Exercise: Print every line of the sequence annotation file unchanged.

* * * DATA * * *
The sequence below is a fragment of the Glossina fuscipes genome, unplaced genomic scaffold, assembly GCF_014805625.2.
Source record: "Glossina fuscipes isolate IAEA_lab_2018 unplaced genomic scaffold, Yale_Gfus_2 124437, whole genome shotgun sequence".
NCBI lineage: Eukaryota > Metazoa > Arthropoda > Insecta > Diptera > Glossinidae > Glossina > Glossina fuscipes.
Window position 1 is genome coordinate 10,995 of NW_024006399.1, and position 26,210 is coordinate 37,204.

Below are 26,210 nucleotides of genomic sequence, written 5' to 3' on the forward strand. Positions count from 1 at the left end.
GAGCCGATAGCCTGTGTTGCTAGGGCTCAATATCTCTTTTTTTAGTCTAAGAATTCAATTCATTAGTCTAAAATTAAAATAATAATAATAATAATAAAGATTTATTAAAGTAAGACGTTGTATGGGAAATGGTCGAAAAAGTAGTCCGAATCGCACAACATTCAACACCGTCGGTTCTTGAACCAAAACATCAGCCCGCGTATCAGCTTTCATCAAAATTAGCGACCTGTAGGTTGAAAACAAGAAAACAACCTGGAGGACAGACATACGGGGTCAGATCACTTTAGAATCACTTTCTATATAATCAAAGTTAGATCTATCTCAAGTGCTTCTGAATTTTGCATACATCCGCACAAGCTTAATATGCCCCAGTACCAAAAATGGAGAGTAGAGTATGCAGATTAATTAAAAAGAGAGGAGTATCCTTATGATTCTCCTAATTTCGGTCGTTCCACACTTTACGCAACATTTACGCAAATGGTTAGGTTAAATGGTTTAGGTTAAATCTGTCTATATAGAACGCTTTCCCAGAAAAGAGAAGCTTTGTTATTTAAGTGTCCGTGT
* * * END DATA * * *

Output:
The sequence below is a fragment of the Glossina fuscipes genome, unplaced genomic scaffold, assembly GCF_014805625.2.
Source record: "Glossina fuscipes isolate IAEA_lab_2018 unplaced genomic scaffold, Yale_Gfus_2 124437, whole genome shotgun sequence".
NCBI lineage: Eukaryota > Metazoa > Arthropoda > Insecta > Diptera > Glossinidae > Glossina > Glossina fuscipes.
Window position 1 is genome coordinate 10,995 of NW_024006399.1, and position 26,210 is coordinate 37,204.

Below are 26,210 nucleotides of genomic sequence, written 5' to 3' on the forward strand. Positions count from 1 at the left end.
GAGCCGATAGCCTGTGTTGCTAGGGCTCAATATCTCTTTTTTTAGTCTAAGAATTCAATTCATTAGTCTAAAATTAAAATAATAATAATAATAATAAAGATTTATTAAAGTAAGACGTTGTATGGGAAATGGTCGAAAAAGTAGTCCGAATCGCACAACATTCAACACCGTCGGTTCTTGAACCAAAACATCAGCCCGCGTATCAGCTTTCATCAAAATTAGCGACCTGTAGGTTGAAAACAAGAAAACAACCTGGAGGACAGACATACGGGGTCAGATCACTTTAGAATCACTTTCTATATAATCAAAGTTAGATCTATCTCAAGTGCTTCTGAATTTTGCATACATCCGCACAAGCTTAATATGCCCCAGTACCAAAAATGGAGAGTAGAGTATGCAGATTAATTAAAAAGAGAGGAGTATCCTTATGATTCTCCTAATTTCGGTCGTTCCACACTTTACGCAACATTTACGCAAATGGTTAGGTTAAATGGTTTAGGTTAAATCTGTCTATATAGAACGCTTTCCCAGAAAAGAGAAGCTTTGTTATTTAAGTGTCCGTGT